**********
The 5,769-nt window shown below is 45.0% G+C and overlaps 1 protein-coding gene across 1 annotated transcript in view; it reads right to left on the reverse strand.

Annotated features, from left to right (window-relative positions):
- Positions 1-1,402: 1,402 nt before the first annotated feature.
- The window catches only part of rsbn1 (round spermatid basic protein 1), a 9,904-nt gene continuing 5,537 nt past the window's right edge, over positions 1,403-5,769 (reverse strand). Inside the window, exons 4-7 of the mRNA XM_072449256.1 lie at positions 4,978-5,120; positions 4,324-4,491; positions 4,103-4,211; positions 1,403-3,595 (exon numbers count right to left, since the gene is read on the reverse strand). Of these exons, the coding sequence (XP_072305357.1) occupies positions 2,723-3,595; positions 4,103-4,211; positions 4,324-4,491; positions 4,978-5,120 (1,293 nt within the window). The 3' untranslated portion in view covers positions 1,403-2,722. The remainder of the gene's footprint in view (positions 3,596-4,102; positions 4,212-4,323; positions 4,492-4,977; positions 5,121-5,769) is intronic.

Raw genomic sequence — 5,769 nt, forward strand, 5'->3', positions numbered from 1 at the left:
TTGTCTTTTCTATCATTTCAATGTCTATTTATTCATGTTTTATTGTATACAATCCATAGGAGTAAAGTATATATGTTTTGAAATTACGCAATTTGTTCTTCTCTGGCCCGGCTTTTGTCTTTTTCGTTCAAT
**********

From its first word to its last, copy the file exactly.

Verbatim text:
The 5,769-nt window shown below is 45.0% G+C and overlaps 1 protein-coding gene across 1 annotated transcript in view; it reads right to left on the reverse strand.

Annotated features, from left to right (window-relative positions):
- Positions 1-1,402: 1,402 nt before the first annotated feature.
- The window catches only part of rsbn1 (round spermatid basic protein 1), a 9,904-nt gene continuing 5,537 nt past the window's right edge, over positions 1,403-5,769 (reverse strand). Inside the window, exons 4-7 of the mRNA XM_072449256.1 lie at positions 4,978-5,120; positions 4,324-4,491; positions 4,103-4,211; positions 1,403-3,595 (exon numbers count right to left, since the gene is read on the reverse strand). Of these exons, the coding sequence (XP_072305357.1) occupies positions 2,723-3,595; positions 4,103-4,211; positions 4,324-4,491; positions 4,978-5,120 (1,293 nt within the window). The 3' untranslated portion in view covers positions 1,403-2,722. The remainder of the gene's footprint in view (positions 3,596-4,102; positions 4,212-4,323; positions 4,492-4,977; positions 5,121-5,769) is intronic.

Raw genomic sequence — 5,769 nt, forward strand, 5'->3', positions numbered from 1 at the left:
TTGTCTTTTCTATCATTTCAATGTCTATTTATTCATGTTTTATTGTATACAATCCATAGGAGTAAAGTATATATGTTTTGAAATTACGCAATTTGTTCTTCTCTGGCCCGGCTTTTGTCTTTTTCGTTCAAT